The Volokh Conspiracy
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Dr. Evil demands $1 million, gets convicted for wire fraud and extortion
From Monday's U.S. Court of Appeals for the 6th Circuit decision in U.S. v. Brown:
When criminal-law cases imitate art, they do not always choose its highest form. In Austin Powers: International Man of Mystery, Dr. Evil develops a plan to steal a nuclear warhead and to hold the world hostage for $1 million. This was not, Dr. Evil's deputy pointed out, all that much money for a 1990s global criminal enterprise.
But it was enough for an anonymous extortionist in today's case, who apparently was familiar with the movie and who chose some features of it as signatures of his 2012 crime. Assuming the nom de guerre "Dr. Evil," the individual demanded $1 million in Bitcoin in exchange for an encryption key to Mitt Romney's unreleased tax returns. The extortionist claimed to have stolen Romney's returns from PricewaterhouseCoopers, and he posted a taunting, digitally altered image of Mike Myers's Dr. Evil, wearing a Secret Service badge, in the lobby of the accounting firm's offices in Franklin, Tennessee.
A trail of digital breadcrumbs led law enforcement to Tennessean Michael Brown. It turned out that Brown never stole Romney's returns. And his attempt to extort PricewaterhouseCoopers, the Democratic and Republican parties, and the public earned Brown twelve convictions for wire fraud and extortion, a four year prison sentence, and an order to pay over $200,000 in restitution.
Brown appeals his convictions on the grounds that the Secret Service's search warrant lacked probable cause and that he was prejudiced by the trial judge's decision to allow questions from the jury. Brown also appeals the obstruction of justice enhancement in the district court's calculation of his sentence. We affirm Brown's convictions but vacate his sentence.
Dr. Evil's partial sentencing victory (which might reduce his 4-year sentence by perhaps a year or so) had to do with whether he had obstructed justice by a statement during the investigation; the district court said yes, but the appellate court said no:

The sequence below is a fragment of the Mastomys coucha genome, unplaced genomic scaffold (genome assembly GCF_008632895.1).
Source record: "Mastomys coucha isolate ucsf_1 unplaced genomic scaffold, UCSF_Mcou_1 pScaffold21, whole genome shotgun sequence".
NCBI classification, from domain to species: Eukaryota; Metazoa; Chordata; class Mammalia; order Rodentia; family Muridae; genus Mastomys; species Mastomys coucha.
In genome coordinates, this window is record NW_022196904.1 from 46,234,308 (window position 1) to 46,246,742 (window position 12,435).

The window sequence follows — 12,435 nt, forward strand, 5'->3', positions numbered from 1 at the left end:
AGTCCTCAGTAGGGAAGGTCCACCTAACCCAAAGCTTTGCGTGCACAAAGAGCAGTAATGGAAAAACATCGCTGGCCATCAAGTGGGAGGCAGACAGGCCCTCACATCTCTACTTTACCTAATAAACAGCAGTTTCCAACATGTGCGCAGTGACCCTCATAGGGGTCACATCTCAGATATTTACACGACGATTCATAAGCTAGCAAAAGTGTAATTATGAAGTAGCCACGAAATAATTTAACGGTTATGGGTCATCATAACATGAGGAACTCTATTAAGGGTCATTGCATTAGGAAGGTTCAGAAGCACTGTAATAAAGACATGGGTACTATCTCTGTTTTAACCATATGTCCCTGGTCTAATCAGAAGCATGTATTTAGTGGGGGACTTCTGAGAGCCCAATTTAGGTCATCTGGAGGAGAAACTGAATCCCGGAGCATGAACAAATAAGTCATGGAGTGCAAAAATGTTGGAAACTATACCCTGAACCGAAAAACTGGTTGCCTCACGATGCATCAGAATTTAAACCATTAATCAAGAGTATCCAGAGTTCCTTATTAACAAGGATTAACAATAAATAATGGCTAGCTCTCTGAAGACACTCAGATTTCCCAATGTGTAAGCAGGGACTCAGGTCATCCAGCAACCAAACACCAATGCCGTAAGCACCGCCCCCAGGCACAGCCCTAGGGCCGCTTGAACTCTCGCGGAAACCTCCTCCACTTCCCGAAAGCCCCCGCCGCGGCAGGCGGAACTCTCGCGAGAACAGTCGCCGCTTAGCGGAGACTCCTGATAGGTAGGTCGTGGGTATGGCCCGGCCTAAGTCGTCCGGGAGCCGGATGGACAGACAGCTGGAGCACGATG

The district court found one obstructive act: that Brown "ran a rabbit across the trail" by telling investigators that other people had "access" to his computer and thus may have committed the crimes. There is some dispute over whether the two unnamed black men Brown mentioned during the proffer were included in the list of eight people with access to Brown's computer that his lawyer later emailed to investigators.
But Brown cannot be subject to an obstruction enhancement either way. If the two men were not included in the list, the government has not shown, and the district court did not find, that this statement caused any obstruction, significant or otherwise, to the government's investigation.
And even if the list of eight included the two men mentioned during the proffer, Brown's statements do not establish obstruction of justice for two reasons. The first is that Brown did not lie. The emailed list of eight names, supplied by his lawyer to investigators, responded to a question posed by investigators and came with the caveat that it was "not furnished as being exculpatory." The trial established that six of the eight people had indeed been to Brown's house and thus had "access" to Brown's computer. As for the two individuals on the list who had never been to Brown's house, they were added to the list by Brown's wife, not Brown.
The second reason is that the email did not "hurt or retard [the] investigation." [Text moved: [Even] a lie to an investigator by itself does not usually warrant an enhancement unless it substantially interferes with the government's investigation.] Brown's defense was that he didn't do it and that these eight people had access to his computer and thus may have committed the crime. All the investigators had to do in response was investigate the eight people on the list.
The investigators interviewed each one. They called each one at trial. And when each of the persons on this discrete list denied using Brown's computer, that helped the government, as it undermined Brown's credibility, bolstered the government's case, and eliminated one of the few remaining ways in which this crime could have been committed. Brown's statements to prosecutors thus did not "significantly obstruct or impede the government's investigation" and thus cannot suffice for an obstruction of justice enhancement.
Thanks to Howard Bashman (How Appealing) for the pointer.